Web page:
This knowledge base article provides examples of Sophos Threat Cases (previously called Root Cause Analysis) that have been automatically created due to a malware detection. The purpose of a threat case is to help admins understand what happened on the affected computer before the detection occurred. Using this information can help you understand ongoing infections, as well as how to further improve your security against similar attacks in the future.
Please note this article only applies to customers licensed to use Sophos Central Intercept X (CIX) or Sophos Endpoint Detection and Response (EDR).
This article is part of a series of example Threat Cases. The start of each article includes a detailed description of all the different sections in a Threat Case, if you are already familiar with this information we suggest you skip to the Example Threat Case walkthroughs at the bottom. For more information please see the Related information section.
The following sections are covered:
Applies to the following Sophos products and versions Sophos Intercept X Sophos Endpoint Detection and Response Sophos Central Admin
Threat cases are automatically created after a malicious detection occurs. The purpose of these is to help an admin understand what happened before the detection occurred. For example, a detection on a Microsoft Word file, could have generated a Threat Case that shows this file was written to the computer by Outlook.exe, indicating that the user received and opened a malicious attachment on an email. With this information you may be able to identify gaps in your security that could be improved.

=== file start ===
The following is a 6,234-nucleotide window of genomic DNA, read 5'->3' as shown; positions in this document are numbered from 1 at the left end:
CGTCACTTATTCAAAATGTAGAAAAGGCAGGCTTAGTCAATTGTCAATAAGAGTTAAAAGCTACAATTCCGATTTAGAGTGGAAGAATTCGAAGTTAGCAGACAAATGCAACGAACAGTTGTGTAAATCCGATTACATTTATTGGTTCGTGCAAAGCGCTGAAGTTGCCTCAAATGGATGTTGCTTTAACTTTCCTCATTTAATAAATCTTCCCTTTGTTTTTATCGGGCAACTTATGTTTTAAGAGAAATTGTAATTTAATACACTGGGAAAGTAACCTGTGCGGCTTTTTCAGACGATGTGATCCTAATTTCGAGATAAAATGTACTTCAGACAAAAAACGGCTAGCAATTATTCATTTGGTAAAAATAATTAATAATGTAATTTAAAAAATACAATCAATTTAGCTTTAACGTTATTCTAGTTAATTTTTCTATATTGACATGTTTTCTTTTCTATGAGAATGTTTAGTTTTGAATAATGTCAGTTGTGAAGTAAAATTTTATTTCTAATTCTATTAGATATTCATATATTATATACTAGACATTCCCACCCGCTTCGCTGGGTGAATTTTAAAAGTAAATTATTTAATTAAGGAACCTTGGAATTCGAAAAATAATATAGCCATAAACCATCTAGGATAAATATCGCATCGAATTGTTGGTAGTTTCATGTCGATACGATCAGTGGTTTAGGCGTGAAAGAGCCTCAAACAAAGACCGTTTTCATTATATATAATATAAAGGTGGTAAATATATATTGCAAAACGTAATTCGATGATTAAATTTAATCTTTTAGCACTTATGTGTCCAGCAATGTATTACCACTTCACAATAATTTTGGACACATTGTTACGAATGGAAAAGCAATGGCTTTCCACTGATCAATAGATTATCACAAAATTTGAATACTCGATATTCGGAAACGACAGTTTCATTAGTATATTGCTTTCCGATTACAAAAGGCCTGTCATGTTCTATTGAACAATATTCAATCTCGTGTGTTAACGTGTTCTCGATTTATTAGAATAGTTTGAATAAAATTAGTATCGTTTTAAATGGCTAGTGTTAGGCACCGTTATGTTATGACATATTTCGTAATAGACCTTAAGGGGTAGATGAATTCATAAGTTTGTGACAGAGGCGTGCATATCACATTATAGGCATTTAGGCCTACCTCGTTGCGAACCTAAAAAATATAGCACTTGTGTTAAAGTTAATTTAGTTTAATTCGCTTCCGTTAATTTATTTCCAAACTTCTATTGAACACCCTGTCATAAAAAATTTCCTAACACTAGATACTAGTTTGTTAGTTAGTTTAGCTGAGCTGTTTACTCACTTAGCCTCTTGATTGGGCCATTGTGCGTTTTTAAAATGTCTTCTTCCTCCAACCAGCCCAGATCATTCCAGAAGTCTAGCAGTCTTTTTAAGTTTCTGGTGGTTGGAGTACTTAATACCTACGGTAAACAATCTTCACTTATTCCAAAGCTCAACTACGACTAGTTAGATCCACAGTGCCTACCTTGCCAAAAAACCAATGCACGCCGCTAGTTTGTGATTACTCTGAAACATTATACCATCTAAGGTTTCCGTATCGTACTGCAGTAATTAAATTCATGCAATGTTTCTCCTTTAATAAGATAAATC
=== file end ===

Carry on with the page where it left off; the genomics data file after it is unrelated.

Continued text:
Note: Threat cases are only created for malicious detections; this does not include detections for PUAs, Application Control, Device Control, Web Control. Additionally if Sophos isn't able to automatically confirm a root cause, a Threat Case may not be generated.
Threat cases can be found by logging into the Sophos Central Admin console and clicking the Endpoint Protection or Server Protection menu link in the My products section:
The most recent Threat Cases are displayed at the top of the Dashboard page:
For Sophos Intercept X customers (without Sophos EDR) a full list of Threat Cases can also be found by going to either Endpoint Protection or Server Protection, then under the Analyze section there will be a link to Threat Cases
For customers with Sophos EDR, the full list of Threat Cases can be found in the below locations:
To view a Threat Case click on the detection Name:
Note: Customers with Intercept X will only see Threat Cases that have been automatically generated. These are displayed under the Sophos generated tab. Customers using Sophos EDR will also see the Admin generated tab for Threat Cases that they have manually created.
At the top of every Sophos generated threat case (excludes Admin generated) you will see the simplified events chain. This gives you the very basic details of what happened.
Every Threat Case will have a Summary section that displays the basic information. This includes the detection name, root cause, possible data involved, the user and device name, and when the detection happened. Depending on the detection there maybe additional information shown.